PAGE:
Gyms, fitness studios and movie theaters opened with limited capacity, increased cleaning and added restrictions in place Monday as the vast majority of Massachusetts entered Phase 3 of its reopening plan.
Museums and outdoor venues are also included in the latest phase, with the number of people allowed to gather increasing to 25 people inside, and up to 100 people outside. This means events like weddings can move forward — but without bars and dance floors.
In Salem, museums reopened on Monday with strict guidelines in place.
At the Salem Witch Museum, employees had to complete three days of COVID-19 training before returning to work.
"We have a lot of hand sanitizer. We have timed ticketing," museum director Tina Jordan said. "Our second exhibited is not guided, so we don't have a face-to-face interaction."
The Salem Trolley tours are also back up and running, but guests can only sit in every other row for social distancing. Each trolley is limited to 50% capacity.
"We'd rather have half the trolley filled with people then no trolleys filled with no people," Ron Olson of Salem Trolley said.
Tim Maguire, who runs outdoor walking tours in Salem, is hoping he can increase capacity soon. He is also following every protocol at his 3D Halloween Museum hoping to prevent a second surge in the fall.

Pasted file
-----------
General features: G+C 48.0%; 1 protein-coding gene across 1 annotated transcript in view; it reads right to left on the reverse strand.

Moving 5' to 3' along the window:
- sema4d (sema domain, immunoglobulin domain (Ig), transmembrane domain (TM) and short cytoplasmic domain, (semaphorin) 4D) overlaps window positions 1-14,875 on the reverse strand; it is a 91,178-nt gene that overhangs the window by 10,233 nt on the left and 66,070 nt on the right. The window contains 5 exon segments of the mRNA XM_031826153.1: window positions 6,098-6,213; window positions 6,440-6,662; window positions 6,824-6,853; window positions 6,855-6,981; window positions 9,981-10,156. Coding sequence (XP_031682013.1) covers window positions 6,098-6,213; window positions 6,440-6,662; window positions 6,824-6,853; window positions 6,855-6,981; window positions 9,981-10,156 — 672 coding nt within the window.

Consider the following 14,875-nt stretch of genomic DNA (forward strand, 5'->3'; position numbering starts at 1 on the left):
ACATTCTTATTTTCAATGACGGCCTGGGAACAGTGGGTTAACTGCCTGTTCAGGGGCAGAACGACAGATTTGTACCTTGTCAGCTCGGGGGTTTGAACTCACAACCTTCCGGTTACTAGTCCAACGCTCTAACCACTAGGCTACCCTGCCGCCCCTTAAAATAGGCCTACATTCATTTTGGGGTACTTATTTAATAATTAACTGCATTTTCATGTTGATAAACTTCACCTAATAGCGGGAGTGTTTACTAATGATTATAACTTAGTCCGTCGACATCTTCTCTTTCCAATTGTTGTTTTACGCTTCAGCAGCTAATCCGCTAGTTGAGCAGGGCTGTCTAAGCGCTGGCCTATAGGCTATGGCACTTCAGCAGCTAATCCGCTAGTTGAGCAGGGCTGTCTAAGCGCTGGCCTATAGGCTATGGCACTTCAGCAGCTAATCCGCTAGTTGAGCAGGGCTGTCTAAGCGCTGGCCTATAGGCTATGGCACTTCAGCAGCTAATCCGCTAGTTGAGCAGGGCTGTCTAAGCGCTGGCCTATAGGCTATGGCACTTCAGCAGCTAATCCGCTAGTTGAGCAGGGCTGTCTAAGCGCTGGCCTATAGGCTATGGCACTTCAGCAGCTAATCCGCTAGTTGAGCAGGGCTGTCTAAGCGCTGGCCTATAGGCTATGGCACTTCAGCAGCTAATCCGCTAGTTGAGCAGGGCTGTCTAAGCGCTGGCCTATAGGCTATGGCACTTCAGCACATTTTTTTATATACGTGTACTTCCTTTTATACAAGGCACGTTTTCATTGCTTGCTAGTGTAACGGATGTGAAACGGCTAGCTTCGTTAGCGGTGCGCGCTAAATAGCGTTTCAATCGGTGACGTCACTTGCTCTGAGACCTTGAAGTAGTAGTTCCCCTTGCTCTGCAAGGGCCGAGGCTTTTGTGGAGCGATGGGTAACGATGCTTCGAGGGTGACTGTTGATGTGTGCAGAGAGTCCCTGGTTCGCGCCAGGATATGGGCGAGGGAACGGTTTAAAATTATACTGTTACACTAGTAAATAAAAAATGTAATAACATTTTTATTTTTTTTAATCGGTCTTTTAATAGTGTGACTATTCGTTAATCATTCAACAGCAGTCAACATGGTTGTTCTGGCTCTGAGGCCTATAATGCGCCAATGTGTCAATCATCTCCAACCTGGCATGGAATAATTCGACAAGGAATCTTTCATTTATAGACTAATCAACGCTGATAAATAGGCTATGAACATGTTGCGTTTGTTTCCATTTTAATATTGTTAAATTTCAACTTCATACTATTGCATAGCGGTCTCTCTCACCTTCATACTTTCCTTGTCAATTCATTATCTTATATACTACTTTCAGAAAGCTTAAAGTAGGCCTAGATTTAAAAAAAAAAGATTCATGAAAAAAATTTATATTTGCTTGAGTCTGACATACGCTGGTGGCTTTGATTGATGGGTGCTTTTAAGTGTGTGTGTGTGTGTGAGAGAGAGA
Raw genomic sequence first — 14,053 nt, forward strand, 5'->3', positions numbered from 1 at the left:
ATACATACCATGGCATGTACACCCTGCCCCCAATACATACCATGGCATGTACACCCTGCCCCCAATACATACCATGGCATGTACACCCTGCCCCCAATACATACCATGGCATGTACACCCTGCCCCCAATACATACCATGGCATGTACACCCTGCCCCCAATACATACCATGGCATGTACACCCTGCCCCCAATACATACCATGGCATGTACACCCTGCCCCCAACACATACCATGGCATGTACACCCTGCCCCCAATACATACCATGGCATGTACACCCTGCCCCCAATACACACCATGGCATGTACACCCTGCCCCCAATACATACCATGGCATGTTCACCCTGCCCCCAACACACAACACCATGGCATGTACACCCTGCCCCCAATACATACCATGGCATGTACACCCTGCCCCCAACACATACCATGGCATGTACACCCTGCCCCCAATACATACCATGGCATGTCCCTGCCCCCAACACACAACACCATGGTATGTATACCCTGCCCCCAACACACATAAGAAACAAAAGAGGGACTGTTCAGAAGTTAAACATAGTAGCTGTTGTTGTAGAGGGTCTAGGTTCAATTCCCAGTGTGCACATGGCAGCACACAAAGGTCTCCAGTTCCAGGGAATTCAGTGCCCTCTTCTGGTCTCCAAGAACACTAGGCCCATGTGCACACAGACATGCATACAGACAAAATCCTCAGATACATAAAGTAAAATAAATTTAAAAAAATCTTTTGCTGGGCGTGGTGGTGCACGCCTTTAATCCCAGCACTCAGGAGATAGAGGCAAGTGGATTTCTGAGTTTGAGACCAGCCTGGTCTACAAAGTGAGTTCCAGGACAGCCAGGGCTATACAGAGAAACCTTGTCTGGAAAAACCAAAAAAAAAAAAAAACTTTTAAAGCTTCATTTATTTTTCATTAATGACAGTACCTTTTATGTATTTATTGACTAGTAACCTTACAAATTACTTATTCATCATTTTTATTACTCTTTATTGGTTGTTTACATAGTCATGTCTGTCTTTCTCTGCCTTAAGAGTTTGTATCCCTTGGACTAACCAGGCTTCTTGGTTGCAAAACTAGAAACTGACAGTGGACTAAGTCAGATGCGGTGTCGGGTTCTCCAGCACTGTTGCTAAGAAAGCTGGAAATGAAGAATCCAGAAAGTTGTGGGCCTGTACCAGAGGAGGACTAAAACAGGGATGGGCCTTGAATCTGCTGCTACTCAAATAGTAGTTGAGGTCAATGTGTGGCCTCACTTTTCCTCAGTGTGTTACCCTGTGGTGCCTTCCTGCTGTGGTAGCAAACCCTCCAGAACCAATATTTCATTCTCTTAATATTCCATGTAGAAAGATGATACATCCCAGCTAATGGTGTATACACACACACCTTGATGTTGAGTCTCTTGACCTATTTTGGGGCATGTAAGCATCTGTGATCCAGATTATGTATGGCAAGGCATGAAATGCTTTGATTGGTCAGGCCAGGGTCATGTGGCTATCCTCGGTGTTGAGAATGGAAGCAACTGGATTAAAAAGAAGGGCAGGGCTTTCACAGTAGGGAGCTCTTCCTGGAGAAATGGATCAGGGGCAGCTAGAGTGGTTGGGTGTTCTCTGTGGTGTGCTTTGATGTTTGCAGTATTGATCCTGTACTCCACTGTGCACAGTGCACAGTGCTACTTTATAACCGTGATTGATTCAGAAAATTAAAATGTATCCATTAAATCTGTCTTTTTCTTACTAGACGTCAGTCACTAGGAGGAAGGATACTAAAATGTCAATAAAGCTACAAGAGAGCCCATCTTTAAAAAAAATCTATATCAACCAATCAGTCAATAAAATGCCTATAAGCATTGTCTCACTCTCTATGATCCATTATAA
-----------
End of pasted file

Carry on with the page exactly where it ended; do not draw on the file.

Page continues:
"October is everything here. If we have a bad October, a bunch of these shops will not open next year," Maguire said.
Some indoor recreational activities that don't have much potential for high contact, like casino gaming floors, will be allowed in Phase 3. Professional sports without spectators and following league-wide rules will also be allowed.
Not every city entered Phase 3 on Monday, however. Boston will begin the third phase on July 13, after officials requested more time to prepare. Somerville will move into the next phase on the same date at the earliest.
The state has warned that not only is this considered the riskiest of phases — it is the one we will likely be in for the longest time until we enter the "new normal."
Fitness clubs and gyms, including places that offer weight training, spin classes and yoga, are reopening after months of being closed. Gym owners say they are ready with new safety precautions.
“In our more open areas, you’ll see we have boxes taped to the floor for private areas where you can bring your own equipment into the area and you don’t have to worry about getting too close to other people," said Matt Harrington, president of Gymit.
State guidelines mandate that the facilities keep their capacity under 40%, increase equipment cleaning and require patrons to wear face coverings.
At places like Gymit, there will be visual spacing guidelines, reduced hours, and not only will reservations be required — the facilities will be closing throughout the day for extra deep cleanings.
“My biggest piece of advice is take it easy your first couple of visits," Harrington said. "Our interpretations of state guidelines is that masks will be required at all times and if you’re not used to working out with a face covering, you’ll need to build up some tolerance to working with it.”
Facilities like Gymit, are also creating reserved time slots for people considered to be at risk.